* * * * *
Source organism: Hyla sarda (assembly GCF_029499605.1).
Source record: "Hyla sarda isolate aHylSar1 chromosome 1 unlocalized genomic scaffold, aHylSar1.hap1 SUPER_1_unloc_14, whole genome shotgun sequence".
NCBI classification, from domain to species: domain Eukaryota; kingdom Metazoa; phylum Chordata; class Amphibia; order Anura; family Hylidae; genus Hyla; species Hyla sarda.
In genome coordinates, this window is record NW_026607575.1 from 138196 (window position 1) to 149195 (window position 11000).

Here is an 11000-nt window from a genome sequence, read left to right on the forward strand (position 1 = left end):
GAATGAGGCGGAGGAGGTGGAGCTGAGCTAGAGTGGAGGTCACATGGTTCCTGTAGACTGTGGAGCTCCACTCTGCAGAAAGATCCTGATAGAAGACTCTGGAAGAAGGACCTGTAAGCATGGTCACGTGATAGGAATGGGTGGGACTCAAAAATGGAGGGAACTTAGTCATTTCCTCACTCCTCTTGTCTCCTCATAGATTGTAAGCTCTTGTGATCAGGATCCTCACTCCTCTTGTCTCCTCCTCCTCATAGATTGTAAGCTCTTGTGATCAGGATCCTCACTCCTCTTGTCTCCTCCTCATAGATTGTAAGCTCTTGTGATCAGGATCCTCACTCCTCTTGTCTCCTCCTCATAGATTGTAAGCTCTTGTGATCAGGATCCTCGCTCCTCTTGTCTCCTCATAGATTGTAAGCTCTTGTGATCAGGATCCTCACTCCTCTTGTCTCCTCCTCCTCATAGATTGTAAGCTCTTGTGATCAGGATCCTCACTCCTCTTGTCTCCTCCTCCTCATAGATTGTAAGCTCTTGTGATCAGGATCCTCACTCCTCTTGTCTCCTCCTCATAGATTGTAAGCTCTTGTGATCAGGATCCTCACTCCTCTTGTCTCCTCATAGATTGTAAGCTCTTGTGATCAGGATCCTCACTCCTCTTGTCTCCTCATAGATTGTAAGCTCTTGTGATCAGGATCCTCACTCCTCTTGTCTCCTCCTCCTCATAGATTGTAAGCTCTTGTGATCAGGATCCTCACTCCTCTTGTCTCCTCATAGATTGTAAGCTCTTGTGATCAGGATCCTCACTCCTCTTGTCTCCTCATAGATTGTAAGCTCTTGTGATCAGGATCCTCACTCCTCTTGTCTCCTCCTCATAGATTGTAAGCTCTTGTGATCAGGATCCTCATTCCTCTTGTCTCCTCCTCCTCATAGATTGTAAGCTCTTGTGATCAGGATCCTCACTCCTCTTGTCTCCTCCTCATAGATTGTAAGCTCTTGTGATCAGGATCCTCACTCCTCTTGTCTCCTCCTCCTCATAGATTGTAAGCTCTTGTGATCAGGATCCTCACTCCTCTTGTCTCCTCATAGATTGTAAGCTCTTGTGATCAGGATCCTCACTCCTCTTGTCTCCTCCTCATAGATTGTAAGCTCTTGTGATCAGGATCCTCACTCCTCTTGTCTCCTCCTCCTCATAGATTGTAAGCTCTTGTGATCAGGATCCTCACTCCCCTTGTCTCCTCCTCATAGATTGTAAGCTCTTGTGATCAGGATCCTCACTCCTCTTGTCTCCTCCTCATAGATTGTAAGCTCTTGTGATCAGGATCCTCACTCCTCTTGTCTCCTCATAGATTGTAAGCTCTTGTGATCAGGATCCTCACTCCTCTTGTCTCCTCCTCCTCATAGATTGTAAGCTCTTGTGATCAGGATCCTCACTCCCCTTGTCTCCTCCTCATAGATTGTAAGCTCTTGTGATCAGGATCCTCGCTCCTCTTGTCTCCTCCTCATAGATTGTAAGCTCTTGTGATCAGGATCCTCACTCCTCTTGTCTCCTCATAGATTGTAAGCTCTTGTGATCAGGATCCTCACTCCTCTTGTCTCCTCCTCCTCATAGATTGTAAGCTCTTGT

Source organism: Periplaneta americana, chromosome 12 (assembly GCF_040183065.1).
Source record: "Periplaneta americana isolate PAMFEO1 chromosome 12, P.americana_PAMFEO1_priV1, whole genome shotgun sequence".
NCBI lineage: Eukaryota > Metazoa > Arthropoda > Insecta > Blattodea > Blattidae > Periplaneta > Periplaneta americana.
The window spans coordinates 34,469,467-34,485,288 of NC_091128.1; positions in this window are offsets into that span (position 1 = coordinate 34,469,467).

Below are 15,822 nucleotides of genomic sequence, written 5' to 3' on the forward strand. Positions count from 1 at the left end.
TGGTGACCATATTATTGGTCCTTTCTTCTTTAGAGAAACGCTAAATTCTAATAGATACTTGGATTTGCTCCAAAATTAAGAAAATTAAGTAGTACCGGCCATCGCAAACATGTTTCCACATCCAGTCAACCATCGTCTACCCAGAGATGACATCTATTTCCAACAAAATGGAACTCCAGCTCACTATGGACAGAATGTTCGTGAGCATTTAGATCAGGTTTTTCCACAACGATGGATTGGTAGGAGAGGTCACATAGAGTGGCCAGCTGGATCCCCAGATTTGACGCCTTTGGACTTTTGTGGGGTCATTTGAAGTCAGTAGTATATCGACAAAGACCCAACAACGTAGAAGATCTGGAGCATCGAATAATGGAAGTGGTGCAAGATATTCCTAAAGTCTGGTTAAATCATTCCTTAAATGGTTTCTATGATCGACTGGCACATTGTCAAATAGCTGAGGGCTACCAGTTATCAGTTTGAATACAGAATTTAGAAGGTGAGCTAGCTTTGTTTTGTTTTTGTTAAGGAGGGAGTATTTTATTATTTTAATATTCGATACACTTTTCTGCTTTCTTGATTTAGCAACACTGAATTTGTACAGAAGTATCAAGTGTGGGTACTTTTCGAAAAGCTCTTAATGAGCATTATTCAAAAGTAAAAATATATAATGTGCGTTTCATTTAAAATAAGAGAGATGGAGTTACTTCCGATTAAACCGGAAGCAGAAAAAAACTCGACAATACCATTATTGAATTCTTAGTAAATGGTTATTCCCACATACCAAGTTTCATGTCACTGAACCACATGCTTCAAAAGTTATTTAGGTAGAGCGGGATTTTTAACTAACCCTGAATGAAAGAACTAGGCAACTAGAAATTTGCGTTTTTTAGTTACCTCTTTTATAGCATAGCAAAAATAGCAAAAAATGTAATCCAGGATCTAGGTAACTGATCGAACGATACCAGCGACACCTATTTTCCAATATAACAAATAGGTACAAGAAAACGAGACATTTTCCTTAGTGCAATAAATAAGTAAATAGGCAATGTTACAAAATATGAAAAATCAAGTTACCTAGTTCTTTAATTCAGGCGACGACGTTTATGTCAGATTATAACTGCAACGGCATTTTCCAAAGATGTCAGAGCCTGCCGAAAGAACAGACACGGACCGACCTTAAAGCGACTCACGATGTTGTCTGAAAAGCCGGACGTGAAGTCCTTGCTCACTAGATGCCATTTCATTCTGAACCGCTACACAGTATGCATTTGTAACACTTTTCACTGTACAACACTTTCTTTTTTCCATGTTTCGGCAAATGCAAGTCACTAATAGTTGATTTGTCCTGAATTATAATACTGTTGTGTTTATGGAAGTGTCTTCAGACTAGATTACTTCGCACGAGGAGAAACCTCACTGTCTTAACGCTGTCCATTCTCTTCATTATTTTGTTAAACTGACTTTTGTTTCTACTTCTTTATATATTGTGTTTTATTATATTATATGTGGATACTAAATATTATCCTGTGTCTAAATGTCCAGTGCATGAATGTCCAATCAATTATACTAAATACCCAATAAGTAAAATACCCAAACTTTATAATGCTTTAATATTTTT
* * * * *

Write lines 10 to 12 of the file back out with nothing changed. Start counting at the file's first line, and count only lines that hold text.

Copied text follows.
The window spans coordinates 34,469,467-34,485,288 of NC_091128.1; positions in this window are offsets into that span (position 1 = coordinate 34,469,467).

Below are 15,822 nucleotides of genomic sequence, written 5' to 3' on the forward strand. Positions count from 1 at the left end.
TGGTGACCATATTATTGGTCCTTTCTTCTTTAGAGAAACGCTAAATTCTAATAGATACTTGGATTTGCTCCAAAATTAAGAAAATTAAGTAGTACCGGCCATCGCAAACATGTTTCCACATCCAGTCAACCATCGTCTACCCAGAGATGACATCTATTTCCAACAAAATGGAACTCCAGCTCACTATGGACAGAATGTTCGTGAGCATTTAGATCAGGTTTTTCCACAACGATGGATTGGTAGGAGAGGTCACATAGAGTGGCCAGCTGGATCCCCAGATTTGACGCCTTTGGACTTTTGTGGGGTCATTTGAAGTCAGTAGTATATCGACAAAGACCCAACAACGTAGAAGATCTGGAGCATCGAATAATGGAAGTGGTGCAAGATATTCCTAAAGTCTGGTTAAATCATTCCTTAAATGGTTTCTATGATCGACTGGCACATTGTCAAATAGCTGAGGGCTACCAGTTATCAGTTTGAATACAGAATTTAGAAGGTGAGCTAGCTTTGTTTTGTTTTTGTTAAGGAGGGAGTATTTTATTATTTTAATATTCGATACACTTTTCTGCTTTCTTGATTTAGCAACACTGAATTTGTACAGAAGTATCAAGTGTGGGTACTTTTCGAAAAGCTCTTAATGAGCATTATTCAAAAGTAAAAATATATAATGTGCGTTTCATTTAAAATAAGAGAGATGGAGTTACTTCCGATTAAACCGGAAGCAGAAAAAAACTCGACAATACCATTATTGAATTCTTAGTAAATGGTTATTCCCACATACCAAGTTTCATGTCACTGAACCACATGCTTCAAAAGTTATTTAGGTAGAGCGGGATTTTTAACTAACCCTGAATGAAAGAACTAGGCAACTAGAAATTTGCGTTTTTTAGTTACCTCTTTTATAGCATAGCAAAAATAGCAAAAAATGTAATCCAGGATCTAGGTAACTGATCGAACGATACCAGCGACACCTATTTTCCAATATAACAAATAGGTACAAGAAAACGAGACATTTTCCTTAGTGCAATAAATAAGTAAATAGGCAATGTTACAAAATATGAAAAATCAAGTTACCTAGTTCTTTAATTCAGGCGACGACGTTTATGTCAGATTATAACTGCAACGGCATTTTCCAAAGATGTCAGAGCCTGCCGAAAGAACAGACACGGACCGACCTTAAAGCGACTCACGATGTTGTCTGAAAAGCCGGACGTGAAGTCCTTGCTCACTAGATGCCATTTCATTCTGAACCGCTACACAGTATGCATTTGTAACACTTTTCACTGTACAACACTTTCTTTTTTCCATGTTTCGGCAAATGCAAGTCACTAATAGTTGATTTGTCCTGAATTATAATACTGTTGTGTTTATGGAAGTGTCTTCAGACTAGATTACTTCGCACGAGGAGAAACCTCACTGTCTTAACGCTGTCCATTCTCTTCATTATTTTGTTAAACTGACTTTTGTTTCTACTTCTTTATATATTGTGTTTTATTATATTATATGTGGATACTAAATATTATCCTGTGTCTAAATGTCCAGTGCATGAATGTCCAATCAATTATACTAAATACCCAATAAGTAAAATACCCAAACTTTATAATGCTTTAATATTTTT